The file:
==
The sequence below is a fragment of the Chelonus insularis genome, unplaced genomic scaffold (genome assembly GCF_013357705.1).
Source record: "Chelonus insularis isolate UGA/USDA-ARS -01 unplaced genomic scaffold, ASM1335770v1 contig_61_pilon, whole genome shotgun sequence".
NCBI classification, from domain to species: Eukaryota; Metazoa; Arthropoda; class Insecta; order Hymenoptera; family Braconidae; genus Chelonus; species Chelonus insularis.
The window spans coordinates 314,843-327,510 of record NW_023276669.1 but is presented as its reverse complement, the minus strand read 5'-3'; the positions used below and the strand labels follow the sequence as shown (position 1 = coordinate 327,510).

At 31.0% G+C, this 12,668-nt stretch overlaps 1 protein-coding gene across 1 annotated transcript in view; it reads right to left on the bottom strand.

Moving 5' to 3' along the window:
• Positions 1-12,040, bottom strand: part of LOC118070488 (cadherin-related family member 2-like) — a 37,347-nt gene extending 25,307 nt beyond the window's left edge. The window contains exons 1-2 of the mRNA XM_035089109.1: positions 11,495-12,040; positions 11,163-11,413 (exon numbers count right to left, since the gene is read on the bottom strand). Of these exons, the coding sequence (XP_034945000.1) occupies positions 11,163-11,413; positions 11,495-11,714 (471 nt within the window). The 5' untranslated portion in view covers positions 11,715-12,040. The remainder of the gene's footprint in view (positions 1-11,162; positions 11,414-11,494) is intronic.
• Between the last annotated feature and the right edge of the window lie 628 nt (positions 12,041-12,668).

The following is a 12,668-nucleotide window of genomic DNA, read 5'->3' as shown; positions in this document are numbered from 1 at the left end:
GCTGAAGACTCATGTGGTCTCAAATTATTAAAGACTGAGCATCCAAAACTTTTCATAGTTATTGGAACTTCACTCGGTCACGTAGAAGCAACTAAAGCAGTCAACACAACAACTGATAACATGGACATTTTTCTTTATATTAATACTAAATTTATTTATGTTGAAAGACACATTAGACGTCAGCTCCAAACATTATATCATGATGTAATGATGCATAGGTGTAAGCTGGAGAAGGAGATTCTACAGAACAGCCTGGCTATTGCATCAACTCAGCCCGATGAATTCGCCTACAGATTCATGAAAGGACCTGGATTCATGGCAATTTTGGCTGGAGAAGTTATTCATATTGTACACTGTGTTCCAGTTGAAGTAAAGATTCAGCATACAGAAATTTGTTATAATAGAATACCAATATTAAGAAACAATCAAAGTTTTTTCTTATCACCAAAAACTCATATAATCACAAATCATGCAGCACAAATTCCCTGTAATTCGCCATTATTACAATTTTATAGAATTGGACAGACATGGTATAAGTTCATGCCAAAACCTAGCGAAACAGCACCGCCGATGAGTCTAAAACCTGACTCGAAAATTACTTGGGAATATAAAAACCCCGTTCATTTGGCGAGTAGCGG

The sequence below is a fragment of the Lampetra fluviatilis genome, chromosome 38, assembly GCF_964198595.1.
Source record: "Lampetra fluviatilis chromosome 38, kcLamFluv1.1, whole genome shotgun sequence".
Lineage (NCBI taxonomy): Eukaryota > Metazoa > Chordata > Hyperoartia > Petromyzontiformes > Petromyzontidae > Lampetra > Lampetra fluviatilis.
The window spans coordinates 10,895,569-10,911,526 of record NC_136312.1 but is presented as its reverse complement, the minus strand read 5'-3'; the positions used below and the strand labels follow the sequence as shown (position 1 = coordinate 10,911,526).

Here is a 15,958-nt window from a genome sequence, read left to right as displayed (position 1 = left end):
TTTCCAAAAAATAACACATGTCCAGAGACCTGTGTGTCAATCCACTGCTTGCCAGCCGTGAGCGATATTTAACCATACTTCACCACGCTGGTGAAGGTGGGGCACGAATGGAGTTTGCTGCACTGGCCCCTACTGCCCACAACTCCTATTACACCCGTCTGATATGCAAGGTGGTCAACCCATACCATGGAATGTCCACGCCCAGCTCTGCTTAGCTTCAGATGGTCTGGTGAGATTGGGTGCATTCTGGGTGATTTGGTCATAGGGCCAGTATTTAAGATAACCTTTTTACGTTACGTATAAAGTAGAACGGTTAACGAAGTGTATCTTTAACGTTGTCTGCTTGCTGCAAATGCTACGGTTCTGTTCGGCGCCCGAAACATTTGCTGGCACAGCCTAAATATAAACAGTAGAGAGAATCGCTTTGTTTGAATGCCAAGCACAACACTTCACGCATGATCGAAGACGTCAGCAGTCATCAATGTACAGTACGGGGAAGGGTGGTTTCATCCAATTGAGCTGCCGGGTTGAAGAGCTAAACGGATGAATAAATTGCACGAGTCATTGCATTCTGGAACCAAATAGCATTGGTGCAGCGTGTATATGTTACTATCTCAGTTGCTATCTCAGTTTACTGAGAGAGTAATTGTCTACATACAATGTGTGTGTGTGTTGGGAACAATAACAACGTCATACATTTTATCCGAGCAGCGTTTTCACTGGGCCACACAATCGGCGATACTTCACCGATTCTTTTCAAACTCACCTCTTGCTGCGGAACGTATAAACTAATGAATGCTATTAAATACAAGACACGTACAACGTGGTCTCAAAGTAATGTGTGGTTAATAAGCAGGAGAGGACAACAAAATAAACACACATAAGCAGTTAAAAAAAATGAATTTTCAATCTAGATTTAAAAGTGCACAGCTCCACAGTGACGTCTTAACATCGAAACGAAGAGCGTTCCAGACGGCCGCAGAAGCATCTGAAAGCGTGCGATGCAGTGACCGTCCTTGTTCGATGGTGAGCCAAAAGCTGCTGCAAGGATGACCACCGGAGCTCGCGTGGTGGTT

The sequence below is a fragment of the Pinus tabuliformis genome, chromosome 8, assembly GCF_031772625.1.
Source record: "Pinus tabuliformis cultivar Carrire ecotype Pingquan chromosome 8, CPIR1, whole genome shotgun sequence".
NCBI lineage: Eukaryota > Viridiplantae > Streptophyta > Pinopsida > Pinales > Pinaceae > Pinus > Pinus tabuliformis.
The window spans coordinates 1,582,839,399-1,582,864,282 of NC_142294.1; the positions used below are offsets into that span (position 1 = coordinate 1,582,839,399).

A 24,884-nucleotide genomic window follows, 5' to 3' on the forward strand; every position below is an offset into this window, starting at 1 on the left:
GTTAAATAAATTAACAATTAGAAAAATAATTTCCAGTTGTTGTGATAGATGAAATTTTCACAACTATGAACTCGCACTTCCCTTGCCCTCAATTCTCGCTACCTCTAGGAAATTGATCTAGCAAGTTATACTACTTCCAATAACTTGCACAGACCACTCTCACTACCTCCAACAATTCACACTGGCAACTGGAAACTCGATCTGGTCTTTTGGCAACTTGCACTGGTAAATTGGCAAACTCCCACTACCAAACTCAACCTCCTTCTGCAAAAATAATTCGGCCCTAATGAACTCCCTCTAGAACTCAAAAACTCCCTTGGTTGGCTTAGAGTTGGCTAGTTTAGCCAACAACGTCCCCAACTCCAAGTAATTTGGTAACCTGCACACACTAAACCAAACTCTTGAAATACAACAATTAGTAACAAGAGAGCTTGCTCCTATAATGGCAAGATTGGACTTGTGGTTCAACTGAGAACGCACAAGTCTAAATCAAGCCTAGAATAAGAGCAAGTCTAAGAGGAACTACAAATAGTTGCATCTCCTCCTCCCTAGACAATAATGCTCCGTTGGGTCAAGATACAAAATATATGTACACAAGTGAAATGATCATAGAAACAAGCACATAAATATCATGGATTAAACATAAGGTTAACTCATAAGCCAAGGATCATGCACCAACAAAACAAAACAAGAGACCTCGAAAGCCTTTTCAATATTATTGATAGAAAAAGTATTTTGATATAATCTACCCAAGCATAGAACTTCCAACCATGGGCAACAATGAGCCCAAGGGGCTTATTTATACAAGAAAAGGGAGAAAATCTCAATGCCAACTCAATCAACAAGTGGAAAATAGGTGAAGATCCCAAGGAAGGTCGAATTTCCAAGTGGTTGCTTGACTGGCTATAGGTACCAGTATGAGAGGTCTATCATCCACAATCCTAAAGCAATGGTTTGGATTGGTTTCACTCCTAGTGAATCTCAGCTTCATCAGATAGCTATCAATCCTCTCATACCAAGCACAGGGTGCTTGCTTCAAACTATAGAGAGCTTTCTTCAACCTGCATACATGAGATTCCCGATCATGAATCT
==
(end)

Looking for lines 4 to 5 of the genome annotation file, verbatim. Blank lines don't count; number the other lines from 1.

The window spans coordinates 314,843-327,510 of record NW_023276669.1 but is presented as its reverse complement, the minus strand read 5'-3'; the positions used below and the strand labels follow the sequence as shown (position 1 = coordinate 327,510).

At 31.0% G+C, this 12,668-nt stretch overlaps 1 protein-coding gene across 1 annotated transcript in view; it reads right to left on the bottom strand.